I was recently criticized by an idealist blogger about my position on blogging, publishing, and why you should be careful when publishing negative content.
One of my specialties is Reputation Management and Crisis Communication. I’m not a lawyer, but I have prepared Rep and Crisis Communication Strategy and Plans, and had to execute them for many companies and clients. Plus, I’ve been on both sides of the fence as a journalist and PR pro – including communication law cases.
I’m a 30-year professional journalist and college j-school teacher. I’ve taken and taught media law for a long time. You should know there are consequences for libel and slander.
This post isn’t a class in media law; but, it is a practical overview of the issue on the street.
I encourage you or anyone to speak your mind anytime you want. Freedom of speech is of vital importance to our country and liberty. I get it.
But the truth matters. Facts matter. So does reality.
If you purposefully lie, distort the truth, publish outright false information, and it materially damages someone or their reputation, and they can prove it, the legal action could be a real drag.
I’m not talking about opinion. That’s different.
If you want to publish that you don’t like something or someone, it’s not illegal. Most companies or individuals won’t take legal action. It’s a business decision. Cost vs. bad press, reputation, or customer relations. Public companies usually won’t take action.
Plus the burden of proof to prove libel is all on the person bringing the lawsuit and it’s hard to prove to the standards set by the law. Congress and the Supreme Court made it that way to protect free speech.
What I’ve explained so far is the ideal world. Now for some reality.
Front & Backroom Legal Action
Private individuals or privately held companies are a different matter when you attack them with a blog, especially ones with deep pockets and no board of directors to report to, when they decide they personally don’t like something a blogger publishes.
I witnessed the president of a privately held company legally and financially game and drain someone dry because of blogging. The blogger is living with his mother now.
Would the president win in court? Probably not, even though the blogger was a jerk. However, the legal amusement from a vindictive person with lots of money is endless and so is the cost – for the other party AND YOU.
The question is… as a blogger, how much time and money do you want to spend with lawyers? How much do you have?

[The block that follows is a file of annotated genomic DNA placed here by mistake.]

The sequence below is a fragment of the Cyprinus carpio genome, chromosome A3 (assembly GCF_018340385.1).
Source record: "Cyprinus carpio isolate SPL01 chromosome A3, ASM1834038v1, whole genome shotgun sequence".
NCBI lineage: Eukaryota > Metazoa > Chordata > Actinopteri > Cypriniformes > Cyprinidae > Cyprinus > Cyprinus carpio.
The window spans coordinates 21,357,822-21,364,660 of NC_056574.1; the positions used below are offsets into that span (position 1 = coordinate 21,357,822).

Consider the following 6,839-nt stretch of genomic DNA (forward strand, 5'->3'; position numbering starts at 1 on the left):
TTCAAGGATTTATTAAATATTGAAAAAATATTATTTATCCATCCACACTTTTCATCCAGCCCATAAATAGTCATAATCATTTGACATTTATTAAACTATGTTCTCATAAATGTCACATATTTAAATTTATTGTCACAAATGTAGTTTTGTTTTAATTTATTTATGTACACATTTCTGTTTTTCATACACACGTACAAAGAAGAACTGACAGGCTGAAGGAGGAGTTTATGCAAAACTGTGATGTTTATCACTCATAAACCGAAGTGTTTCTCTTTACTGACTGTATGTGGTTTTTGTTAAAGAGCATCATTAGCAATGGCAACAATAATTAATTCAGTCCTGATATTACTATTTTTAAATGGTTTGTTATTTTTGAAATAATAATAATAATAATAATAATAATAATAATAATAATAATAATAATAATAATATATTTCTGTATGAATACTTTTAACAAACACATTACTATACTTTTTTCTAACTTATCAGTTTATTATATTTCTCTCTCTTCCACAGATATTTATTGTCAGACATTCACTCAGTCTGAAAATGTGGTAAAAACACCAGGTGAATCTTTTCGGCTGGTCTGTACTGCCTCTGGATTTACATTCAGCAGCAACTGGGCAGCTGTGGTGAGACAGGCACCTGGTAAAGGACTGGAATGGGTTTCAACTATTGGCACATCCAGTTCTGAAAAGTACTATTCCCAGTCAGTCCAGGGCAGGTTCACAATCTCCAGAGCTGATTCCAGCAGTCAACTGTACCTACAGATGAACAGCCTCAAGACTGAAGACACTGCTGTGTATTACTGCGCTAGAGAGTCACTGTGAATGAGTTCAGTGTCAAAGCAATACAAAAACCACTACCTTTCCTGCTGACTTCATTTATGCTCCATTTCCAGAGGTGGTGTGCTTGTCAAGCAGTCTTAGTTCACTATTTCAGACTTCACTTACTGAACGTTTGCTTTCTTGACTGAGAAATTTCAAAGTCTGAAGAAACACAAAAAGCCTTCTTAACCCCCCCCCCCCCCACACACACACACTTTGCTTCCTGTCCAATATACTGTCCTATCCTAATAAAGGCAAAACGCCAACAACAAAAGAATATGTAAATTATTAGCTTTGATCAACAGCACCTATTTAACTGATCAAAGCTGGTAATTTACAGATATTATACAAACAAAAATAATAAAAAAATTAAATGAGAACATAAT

How much do you have?
If you turn your publishing into a full-time rant, the savvy will launch their reputation management system and make your posts irrelevant or worse – you can ruin your own reputation.
If you’re really nasty in your posts, with the sole purpose to ruin someone’s reputation, some will take legal action based on “poison pen” law. I just read that a ranter just got found guilty of that. They’ve gone for years in the legal process. Great fun for them I’m sure.
By the way, this isn’t just about one or two court cases. There have been many. Most don’t make the press. You have to read the court records.
Many posts and blogs have been taken down by an ISP or blog hosting company because of violations of terms of service. Most article directories won’t even allow you to mention a company name unless it’s yours. They don’t want the grief. Censorship? Yes.
In an ideal world, you’re right. Nobody should censor.
Unfortunately, this is a hugely litigious country and the folks with the biggest bank account can bleed you dry. Is it right? No. Does it happen? Everyday.
Here’s how it works.
In almost all cases, lawsuits settle – you never get to court to have a “decision” based on what is right. Most of the time there is a signed agreement by both parties - and the judge that you never get to meet - requiring you to shut up about the case. So you won’t read much about it or the litigant that leaked will have to go before that judge and defend against contempt of court.
Usually they settle somewhere in the middle after both parties are tired of spending or the hassle. Your time and cost will be yours – at $150-$350 per hour for your lawyer, who usually wants to keep it going, plus mediators at $750 a day. When all is said and done, the lawyers got richer and you got poorer. Is it worth it?
My point is: there is an ideal and purely constitutional law side to this – and there is a practical and real-world (and some would say cynical) side.
The ideal is a free flow of ideas and honest discussion, agreement, and disagreement. That exists most of the time and it’s good.
But get your facts wrong and in the process harm someone badly, or go over the top with opinion to the point that you anger someone with deep pockets, and I guarantee you’ll wish you never wrote that post.
I know: reality stinks. You can live in an ideal la-la land in your head. Or you can live in the real world. It’s your choice. The key is to pick your battles.
Sometimes, it’s just better to listen to what your mother taught you, “If you don’t have something nice to say, don’t say it at all.”
Filed under: Blogging, Crisis Communication, Media Law, Public & Media Relations, Reputation Management, blog, Blogging, burden of proof, communication strategy, constitution, Crisis Communication, customer relations, first amendment, free speech, journalism, law, lawsuit, lawyer, legal action, libel, Media Law, mediation, poison pen, PR, press, publishing, rant, Reputation Management